Complex Mechanical SystemsFloodingStorm Damage

Storm Considerations in Central Plant Construction

By October 25, 2017 No Comments

The 2017 Hurricane Season was particularly brutal to infrastructure in the south and Caribbean this year, highlighting the challenges that stem from flooding and high winds.  Too often, storm consideration is a small component of overall central plant construction – but as we’ve all seen lately, when serious storms arrive, the impact can be devastating.

At Greenland Enterprises, our design-build approach as a prime contractor means we take a holistic look at risks – not just for the construction phase of a project, but for the entire lifecycle.  During construction, we arrange for temporary boilers, power systems and similar infrastructure redundancies to minimize the potential for disruption. That same methodology guides our long-term operational decisions as well – we have the right people on the team, use a proactive planning model and have processes in place to adjust and adapt to changing circumstances.

For example, when the existing boiler plant for the Columbia, SC VA Medical Center flooded in October 2015 during a 1,000-year rain event, the entire medical center was left without steam. Greenland was nearing completion on a new boiler plant (which did not flood) and within hours on a Sunday afternoon our crews mobilized to solve the problem. By mid-day Monday the new plant was tied-in to the hospital’s critical steam system and operational. This type of response was possible because of the Greenland pre-planning and expertise. As the building representative stated, “This was due to the Greenland superintendent having the vast knowledge and experience of the construction of boiler and energy plants.”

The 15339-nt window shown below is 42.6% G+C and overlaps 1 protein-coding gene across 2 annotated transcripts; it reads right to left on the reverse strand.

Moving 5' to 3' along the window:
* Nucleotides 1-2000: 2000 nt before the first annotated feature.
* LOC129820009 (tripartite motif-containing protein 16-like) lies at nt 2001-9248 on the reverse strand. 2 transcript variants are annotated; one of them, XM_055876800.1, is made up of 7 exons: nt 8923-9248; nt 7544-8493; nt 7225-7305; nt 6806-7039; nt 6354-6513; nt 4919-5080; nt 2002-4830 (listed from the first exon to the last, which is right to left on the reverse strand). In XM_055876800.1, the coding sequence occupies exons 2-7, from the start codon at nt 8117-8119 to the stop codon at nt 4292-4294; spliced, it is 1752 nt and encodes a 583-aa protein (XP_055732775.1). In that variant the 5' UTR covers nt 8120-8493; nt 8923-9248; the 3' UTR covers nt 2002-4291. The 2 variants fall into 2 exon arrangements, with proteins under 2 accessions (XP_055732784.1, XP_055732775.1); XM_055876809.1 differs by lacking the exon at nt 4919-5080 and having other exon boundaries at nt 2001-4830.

Whether it’s evaluating a new plant building’s flood mitigation plan, ensuring the roof and structure will withstand historic wind speeds, or simply advising on upgrades to incoming utility infrastructure, our teams go to great lengths to identify risks and develop mitigation plans, even when those potential risks might lie outside the scope of the original project.

Of course, no one can predict all of the potential damage that comes from a category five hurricane. However, the team at Greenland Enterprises gives extra consideration to major events that could impact a project. It’s just one more example of the Greenland difference. If you are developing an RFP for a central plant or similar facility, we highly recommend ensuring the eligible respondents have adequate experience planning for and responding to major interruptions in service – including those caused by major weather events and natural disasters.

If you have questions about the Greenland difference or would like to learn more about our capabilities, please contact our Hampton, Virginia headquarters, at 757-864-0640.